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Looming bank fine poses a key test for Turkish economic resiliency
- The conviction of a former Halkbank executive for evasion of US sanctions on Iran is expected to trigger penalties on the Turkish financial sector.
- Should these penalties be limited to, and manageable by, Halkbank, the impact could be modest, though may temporarily destabilize the Turkish lira and hurt the inflow of foreign capital inflows.
- A more severe fine that would force the liquidation of Halkbank and/or spread to the Turkish financial system as a whole would have a more substantial, though still likely finite, impact on the economy. Domestic demand growth would dip, lira and foreign capital inflow losses would be more prolonged and substantial, inflation would accelerate, and the country could face a potential current-account financing crisis.
On 3 January 2018, Mehmet Hakan Atilla, former deputy general manager for International Banking at Turkey's Halkbank, was found guilty in a US court of conspiring with others to evade US sanctions, use the US financial system to conduct barred transactions on behalf of the Iranian government and other Iranian entities, and defraud US financial institutions by concealing the true nature of these transactions. In light of the guilty verdict and the evidence presented at trial, it is nearly certain that the US Treasury and Department of Justice (DOJ) will fine Halkbank after Atilla is sentenced on 7 May (pushed back from 11 April, originally). Although Halkbank's role in alleged sanctions violations has been the most prominently discussed in the media, several large Turkish banks were mentioned during the course of testimony and could also be subject to fines in the future.
Given the myriad factors and the political considerations, it is nearly impossible to predict what size of penalty the US Treasury and DOJ will assess on Halkbank and/or any other Turkish banks that have been implicated in the alleged sanctions violation. The fines are highly likely to be significant based on the evidence presented at trial and the amount of funds positively identified as having violated US sanctions. However, this can still range from a size that hurts Halkbank temporarily, but ultimately does not force the bank into bankruptcy, up to a severe fine that could force the liquidation of the bank, alongside fines that also heavily penalize several other key Turkish banks.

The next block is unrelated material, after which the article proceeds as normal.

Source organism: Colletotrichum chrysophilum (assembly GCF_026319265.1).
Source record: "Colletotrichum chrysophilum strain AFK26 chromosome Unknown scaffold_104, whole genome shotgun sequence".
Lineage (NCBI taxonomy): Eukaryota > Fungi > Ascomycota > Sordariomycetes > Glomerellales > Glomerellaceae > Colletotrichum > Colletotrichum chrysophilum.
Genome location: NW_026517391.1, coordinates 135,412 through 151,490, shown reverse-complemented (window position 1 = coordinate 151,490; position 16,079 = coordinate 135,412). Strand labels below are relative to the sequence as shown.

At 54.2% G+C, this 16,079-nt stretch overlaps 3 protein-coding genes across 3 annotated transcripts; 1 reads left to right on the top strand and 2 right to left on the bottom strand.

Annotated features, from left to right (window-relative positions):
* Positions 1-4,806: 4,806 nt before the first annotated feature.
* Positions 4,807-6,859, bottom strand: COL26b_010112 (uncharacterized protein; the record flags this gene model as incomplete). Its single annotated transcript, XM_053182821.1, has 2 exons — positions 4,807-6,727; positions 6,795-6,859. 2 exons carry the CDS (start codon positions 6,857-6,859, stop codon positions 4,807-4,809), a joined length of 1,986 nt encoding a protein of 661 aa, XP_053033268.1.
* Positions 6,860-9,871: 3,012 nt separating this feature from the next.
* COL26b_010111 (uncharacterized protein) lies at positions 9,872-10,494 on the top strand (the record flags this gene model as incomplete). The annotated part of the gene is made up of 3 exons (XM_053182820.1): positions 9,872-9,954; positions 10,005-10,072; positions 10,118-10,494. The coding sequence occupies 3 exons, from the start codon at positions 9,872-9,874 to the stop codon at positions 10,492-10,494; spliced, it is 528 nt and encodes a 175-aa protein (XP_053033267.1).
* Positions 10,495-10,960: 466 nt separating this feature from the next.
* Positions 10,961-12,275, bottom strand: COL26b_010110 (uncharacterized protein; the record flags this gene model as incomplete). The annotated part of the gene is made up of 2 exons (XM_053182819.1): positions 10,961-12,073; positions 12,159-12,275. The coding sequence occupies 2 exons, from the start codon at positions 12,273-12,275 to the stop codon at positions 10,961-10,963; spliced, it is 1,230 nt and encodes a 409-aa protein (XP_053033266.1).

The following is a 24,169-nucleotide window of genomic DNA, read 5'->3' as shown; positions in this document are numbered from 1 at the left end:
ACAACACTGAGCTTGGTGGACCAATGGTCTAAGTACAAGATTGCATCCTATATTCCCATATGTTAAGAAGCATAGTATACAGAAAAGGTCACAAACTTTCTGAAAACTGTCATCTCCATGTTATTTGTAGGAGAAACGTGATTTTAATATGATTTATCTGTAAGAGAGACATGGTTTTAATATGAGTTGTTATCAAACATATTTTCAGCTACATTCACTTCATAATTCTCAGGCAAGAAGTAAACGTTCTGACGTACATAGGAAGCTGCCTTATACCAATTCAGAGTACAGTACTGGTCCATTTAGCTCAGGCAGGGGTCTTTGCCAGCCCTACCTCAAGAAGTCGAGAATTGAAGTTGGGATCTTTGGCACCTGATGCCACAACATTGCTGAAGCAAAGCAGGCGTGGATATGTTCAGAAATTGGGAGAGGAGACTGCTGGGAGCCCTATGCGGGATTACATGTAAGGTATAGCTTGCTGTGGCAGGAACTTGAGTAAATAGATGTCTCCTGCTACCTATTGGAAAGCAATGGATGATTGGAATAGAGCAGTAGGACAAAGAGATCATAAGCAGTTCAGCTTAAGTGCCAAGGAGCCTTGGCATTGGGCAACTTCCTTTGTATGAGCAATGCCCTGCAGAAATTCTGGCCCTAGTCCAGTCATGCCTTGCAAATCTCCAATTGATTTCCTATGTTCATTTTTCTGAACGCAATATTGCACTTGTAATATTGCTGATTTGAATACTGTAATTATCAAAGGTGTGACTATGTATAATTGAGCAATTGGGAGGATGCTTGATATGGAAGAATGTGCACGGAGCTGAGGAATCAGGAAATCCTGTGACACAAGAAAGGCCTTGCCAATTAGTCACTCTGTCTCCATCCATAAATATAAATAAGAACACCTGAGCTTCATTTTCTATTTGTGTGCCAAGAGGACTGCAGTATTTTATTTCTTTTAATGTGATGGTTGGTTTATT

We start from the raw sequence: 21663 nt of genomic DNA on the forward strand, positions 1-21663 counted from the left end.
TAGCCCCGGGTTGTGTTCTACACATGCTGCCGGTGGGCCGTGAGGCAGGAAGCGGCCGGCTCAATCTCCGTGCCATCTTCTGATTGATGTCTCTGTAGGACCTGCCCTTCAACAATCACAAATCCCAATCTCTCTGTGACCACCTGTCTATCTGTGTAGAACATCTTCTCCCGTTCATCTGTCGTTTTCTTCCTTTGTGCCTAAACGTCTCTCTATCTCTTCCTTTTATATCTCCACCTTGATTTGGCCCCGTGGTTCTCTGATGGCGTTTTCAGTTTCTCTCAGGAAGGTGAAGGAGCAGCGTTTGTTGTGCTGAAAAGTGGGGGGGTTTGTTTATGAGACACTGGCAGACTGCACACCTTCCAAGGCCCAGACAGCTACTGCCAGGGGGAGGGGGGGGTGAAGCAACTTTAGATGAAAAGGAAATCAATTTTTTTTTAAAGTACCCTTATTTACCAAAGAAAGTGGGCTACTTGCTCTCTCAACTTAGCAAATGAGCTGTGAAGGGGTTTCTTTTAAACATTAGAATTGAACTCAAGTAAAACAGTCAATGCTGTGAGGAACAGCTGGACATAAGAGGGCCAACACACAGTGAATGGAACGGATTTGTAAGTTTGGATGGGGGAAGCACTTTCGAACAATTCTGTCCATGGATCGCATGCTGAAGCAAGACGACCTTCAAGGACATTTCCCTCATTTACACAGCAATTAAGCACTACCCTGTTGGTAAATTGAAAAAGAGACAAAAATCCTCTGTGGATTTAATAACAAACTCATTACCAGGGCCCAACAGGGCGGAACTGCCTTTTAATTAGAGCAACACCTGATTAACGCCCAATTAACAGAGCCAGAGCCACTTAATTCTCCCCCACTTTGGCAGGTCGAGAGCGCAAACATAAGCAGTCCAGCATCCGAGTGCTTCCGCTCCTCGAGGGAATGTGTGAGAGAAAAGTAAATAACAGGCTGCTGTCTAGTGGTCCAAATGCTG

A manageable fine would inflict limited negative ramifications on the Turkish banking system and economy as a whole. Banks would likely see a temporary increase in funding costs on international debt, delaying new bond issuances in lieu of drawing down liquid reserves held at the central bank and temporarily slowing credit growth. The economic contagion would be modest. The exchange rate would face a period of depreciation, but not one that is particularly more substantial than many of the modest runs we have witnessed since mid-2016. Ultimately, this slide would be arrested within a couple of weeks, potentially at a modest further cost to foreign exchange reserve levels. Net portfolio investment flows could turn outward, but such a switch would likely be a short blip, perhaps just a month or two. The slowing of inflation could be delayed, but a spike to price growth would not be expected. The impact on the real economy would be limited, with household consumption and fixed investment growth hardly slowing faster than already anticipated.
A more crippling penalty that extends beyond Halkbank would have a more substantial impact. A sharp, sustained rise in funding costs on banks' international debt or a significant outflow of foreign capital that reduces roll-over rates on existing debt well below 100% would significantly curtail credit extension as banks would be unable to replace foreign funding with domestic sources.
A financial system crisis would have a more significant impact on the economy in general. The evaporation of credit would bring household consumption and fixed capital formation growth downward significantly, subsequently bringing headline GDP growth down by about 1 percentage point compared with current projections. Depreciation of the lira would be more prolonged, the stabilization of which would deplete foreign currency reserves to dangerously low levels. The sharp weakening of the lira and concurrent drop in reserves would severely undermine the country's ability to meet external debt obligations. Net portfolio capital flows could be outward for several months, raising the likelihood of a current-account crisis. With markets unstable, inflation would spike.
Despite these threats, the country's previous ability to avoid economic destabilization following the attempted coup and aggressive government crackdown afterwards reflects the resiliency of the Turkish economy. This resiliency could be further buoyed if Russia or Turkey's gulf ally, Qatar, offers financial and economic support, potentially as a way to counter the impact of US-originating sanctions. A heavy penalty would noticeably hurt the economy and stability, but it would not likely lead to a full-scale crisis or a drawn-out economic downturn.
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